Louise Lindsay ~ F-Faculty
Departed ~ 4/6/2022
Lovingly submitted by her son, Ken Lindsay.
Happy Mother’s Day Louise. Thanks for all your helpful guidance and good intentions.
Miss Louise (12/3/1932 — 4/6/2022)
On Wednesday evening, shortly before Easter, the nighttime caregiver telephoned to say that Miss Louise had taken her last breath and the Good Lord has called her home. Louise’s last word that I heard was “yes” when we said “you’ll probably be seeing God soon” and Louise responded immediately and clearly “yes”.
Wednesday was a good day for Louise. She had extended visits from two priests and received the last rites. The daytime caregiver sang to her and held her hand, rubbed lotion on her feet and read from The Little Prince, one of Louise’s favorite books. We talked to her several times and the last one she seemed much more at peace. Her breath was calm, not labored.
Born Louise Marie Spencer in Kansas City to Florence Bjorkman Spencer and Francis Edward Spencer, Louise was half pure Swedish and half Anglo-American mix. She grew up in the Great Depression and World War Two which led her to being a fiscal and political conservative. As the Republican party became more partisan and extreme, and abandoned traditional conservative values, Louise migrated towards the Democrats and reluctantly supported them for the last several elections in which she voted.
Louise was an extremely intelligent woman and excelled in school. She went to University of Missouri in Columbia and was a member of the Chi Omega Sorority. Her sisters sought her help with studies and school work to such an extent that apparently it attracted some disapproval from University authorities, the details of which are lost in the murky depths of time.
Louise met Bob Lindsay at a football game between Mizzou and KU (Bob’s alma mater). They fell in love immediately and were married before too long. For many years Bob carried a picture in his wallet of the two of them after a Chi Omega song and dance review, with Bob standing next to Louise looking dazzled and shy, and Louise kicking her leg high in the air, wearing a chorus line costume and a smile as big as Montana. Louise gave life to two boys, Gary (died from covid 2020) and Ken (still kicking, as Bob often said). She is survived by her younger brother Steve, and many cousins, nieces and nephews. In her last few months, one of the caregivers discovered that Louise enjoyed watching NASCAR racing and NFL football, which was completely unknown to the rest of the family. It does make sense though since Louise and Bob met at a football game, and brother Steve is a hotrod enthusiast from way back and still enjoys racing motorcycles as he approaches his 80th birthday.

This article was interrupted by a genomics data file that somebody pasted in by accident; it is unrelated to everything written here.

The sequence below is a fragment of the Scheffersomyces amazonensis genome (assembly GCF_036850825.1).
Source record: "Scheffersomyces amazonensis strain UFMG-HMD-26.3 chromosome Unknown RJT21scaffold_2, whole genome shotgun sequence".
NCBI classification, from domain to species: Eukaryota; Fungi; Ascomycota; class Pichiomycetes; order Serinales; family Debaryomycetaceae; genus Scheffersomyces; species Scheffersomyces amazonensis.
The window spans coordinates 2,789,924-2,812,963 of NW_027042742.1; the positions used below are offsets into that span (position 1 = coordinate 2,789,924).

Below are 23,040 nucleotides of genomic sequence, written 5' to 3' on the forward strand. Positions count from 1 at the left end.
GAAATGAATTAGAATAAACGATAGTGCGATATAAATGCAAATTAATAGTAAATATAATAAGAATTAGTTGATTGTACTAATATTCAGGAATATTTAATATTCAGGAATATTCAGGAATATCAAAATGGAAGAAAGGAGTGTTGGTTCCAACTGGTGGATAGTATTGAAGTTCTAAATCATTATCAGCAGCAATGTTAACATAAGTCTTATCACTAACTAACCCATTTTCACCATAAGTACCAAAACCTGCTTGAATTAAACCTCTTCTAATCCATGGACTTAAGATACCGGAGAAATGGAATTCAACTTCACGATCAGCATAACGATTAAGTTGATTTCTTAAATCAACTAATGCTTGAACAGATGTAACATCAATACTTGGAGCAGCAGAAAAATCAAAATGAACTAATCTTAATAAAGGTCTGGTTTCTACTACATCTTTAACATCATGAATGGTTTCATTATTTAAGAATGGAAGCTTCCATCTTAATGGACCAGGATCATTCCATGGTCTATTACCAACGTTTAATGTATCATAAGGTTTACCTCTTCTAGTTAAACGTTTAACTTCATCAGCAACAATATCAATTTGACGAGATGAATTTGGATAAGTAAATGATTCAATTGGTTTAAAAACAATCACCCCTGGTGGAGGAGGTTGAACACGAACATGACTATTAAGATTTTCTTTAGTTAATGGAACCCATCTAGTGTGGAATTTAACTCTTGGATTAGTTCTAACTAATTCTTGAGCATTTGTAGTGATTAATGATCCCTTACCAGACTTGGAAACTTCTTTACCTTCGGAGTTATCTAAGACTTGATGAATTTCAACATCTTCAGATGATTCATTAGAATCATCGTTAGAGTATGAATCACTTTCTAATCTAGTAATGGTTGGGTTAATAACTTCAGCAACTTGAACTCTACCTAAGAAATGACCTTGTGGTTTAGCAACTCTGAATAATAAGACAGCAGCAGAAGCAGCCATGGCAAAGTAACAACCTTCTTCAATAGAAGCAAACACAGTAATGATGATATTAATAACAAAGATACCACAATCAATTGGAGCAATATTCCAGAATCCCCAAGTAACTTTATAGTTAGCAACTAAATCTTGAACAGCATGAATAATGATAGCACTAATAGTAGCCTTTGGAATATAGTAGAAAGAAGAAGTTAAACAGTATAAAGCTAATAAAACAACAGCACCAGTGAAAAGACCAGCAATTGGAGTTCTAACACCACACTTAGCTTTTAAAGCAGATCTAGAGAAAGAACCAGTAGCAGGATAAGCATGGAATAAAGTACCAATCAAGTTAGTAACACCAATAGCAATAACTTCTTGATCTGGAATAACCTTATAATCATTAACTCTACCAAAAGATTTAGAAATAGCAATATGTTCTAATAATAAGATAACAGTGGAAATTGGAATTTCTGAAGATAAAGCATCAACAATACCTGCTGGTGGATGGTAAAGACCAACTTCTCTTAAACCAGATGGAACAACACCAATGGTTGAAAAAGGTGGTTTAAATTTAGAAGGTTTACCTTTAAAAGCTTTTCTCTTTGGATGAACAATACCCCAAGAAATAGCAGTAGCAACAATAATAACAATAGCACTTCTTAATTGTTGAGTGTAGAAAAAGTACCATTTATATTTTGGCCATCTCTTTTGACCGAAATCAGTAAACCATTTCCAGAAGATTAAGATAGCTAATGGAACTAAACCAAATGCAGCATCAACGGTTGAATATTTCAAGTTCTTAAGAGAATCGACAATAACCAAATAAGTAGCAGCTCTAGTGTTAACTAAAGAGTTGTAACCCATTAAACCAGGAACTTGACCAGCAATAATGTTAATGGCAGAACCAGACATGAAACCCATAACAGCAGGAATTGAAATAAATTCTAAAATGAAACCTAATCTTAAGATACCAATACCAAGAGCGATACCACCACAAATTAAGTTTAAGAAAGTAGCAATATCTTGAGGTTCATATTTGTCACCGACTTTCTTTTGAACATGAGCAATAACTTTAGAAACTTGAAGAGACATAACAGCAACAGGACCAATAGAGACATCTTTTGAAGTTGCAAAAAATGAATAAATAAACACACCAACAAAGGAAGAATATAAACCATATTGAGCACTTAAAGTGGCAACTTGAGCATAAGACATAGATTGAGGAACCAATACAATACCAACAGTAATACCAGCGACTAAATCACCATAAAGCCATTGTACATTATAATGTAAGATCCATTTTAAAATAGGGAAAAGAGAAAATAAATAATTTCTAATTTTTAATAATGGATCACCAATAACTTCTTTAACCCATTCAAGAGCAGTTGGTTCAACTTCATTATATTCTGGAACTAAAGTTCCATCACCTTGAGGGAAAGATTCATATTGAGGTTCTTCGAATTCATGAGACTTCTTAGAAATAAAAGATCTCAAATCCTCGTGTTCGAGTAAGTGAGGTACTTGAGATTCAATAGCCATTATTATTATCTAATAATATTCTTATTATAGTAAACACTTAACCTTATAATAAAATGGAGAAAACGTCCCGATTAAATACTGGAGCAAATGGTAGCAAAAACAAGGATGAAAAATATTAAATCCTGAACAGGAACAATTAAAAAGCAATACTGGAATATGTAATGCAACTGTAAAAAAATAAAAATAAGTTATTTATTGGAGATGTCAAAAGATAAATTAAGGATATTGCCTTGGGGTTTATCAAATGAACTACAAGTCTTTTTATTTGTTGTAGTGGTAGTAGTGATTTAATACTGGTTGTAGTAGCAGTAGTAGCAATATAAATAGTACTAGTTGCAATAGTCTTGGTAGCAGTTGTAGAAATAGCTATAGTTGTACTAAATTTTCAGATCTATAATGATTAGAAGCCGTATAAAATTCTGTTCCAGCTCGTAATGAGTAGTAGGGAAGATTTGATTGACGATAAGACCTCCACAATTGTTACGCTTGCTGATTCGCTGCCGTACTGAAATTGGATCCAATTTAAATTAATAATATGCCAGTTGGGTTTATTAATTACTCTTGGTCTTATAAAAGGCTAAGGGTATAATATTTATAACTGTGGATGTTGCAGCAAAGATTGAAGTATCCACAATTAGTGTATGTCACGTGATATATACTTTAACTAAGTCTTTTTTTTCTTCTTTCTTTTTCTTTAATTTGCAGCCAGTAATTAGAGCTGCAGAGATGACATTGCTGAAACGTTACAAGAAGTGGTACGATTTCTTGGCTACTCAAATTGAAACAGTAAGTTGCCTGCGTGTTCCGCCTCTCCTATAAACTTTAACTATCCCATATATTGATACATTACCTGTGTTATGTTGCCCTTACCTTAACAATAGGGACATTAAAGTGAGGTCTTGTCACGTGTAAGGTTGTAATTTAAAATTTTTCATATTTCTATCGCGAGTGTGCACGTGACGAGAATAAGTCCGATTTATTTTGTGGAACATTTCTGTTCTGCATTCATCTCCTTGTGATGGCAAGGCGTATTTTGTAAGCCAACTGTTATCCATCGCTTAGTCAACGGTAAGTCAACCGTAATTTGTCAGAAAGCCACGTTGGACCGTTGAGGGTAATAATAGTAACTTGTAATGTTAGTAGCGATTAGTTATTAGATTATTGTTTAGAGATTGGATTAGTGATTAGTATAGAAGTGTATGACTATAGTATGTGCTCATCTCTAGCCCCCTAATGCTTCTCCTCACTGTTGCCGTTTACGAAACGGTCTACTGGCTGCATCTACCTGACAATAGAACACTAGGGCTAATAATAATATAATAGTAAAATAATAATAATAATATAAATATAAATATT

In 1969 Bob received an assignment to work for Goodyear Thailand, and so the family moved to Bangkok where the boys went to high school, Louise taught high school science, and Bob managed the manufacturing of tires. After Thailand Bob was assigned to Northern Ireland and then South Africa. Louise and Bob lived together in those two places while the boys attended college. After Louise and Bob moved back to the States and retired, they did a variety of interesting and beneficial activities. Notably Louise earned her private pilot license and instrument rating for flying small airplanes, and they participated for several years in the church’s Kairos prison outreach program. In Kairos they prepared and served special meals to the inmates, and talked with them offering counsel to help them improve their lives and be ready to do well outside when they were released.
Louise was very musical and played piano (Beethoven, Mozart, Chopin et al.), flute and ukulele, popular due to Marilyn Monroe and Audrey Hepburn. When the boys reached an age to be interested in playing music, Louise enrolled them with a single mom piano teacher, in keeping with her lifelong support of motherhood and especially single mothers. She supported the March of Dimes and various women’s shelters throughout her life.
It was in science and education that Louise found her lifetime avocation, earning a Masters degree in Botany from University of Kansas and a teaching certificate from Kansas State Teachers College. She taught high school science for several decades, first in Oskaloosa Kansas, International School Bangkok, and ending at Bishop Flaget in Chillicothe Ohio. In South Africa where regulations prevented her from teaching with American credentials, she did various other education related activities including appearing on a television science show with Dr. Christiaan Barnard, inventor of human heart transplants.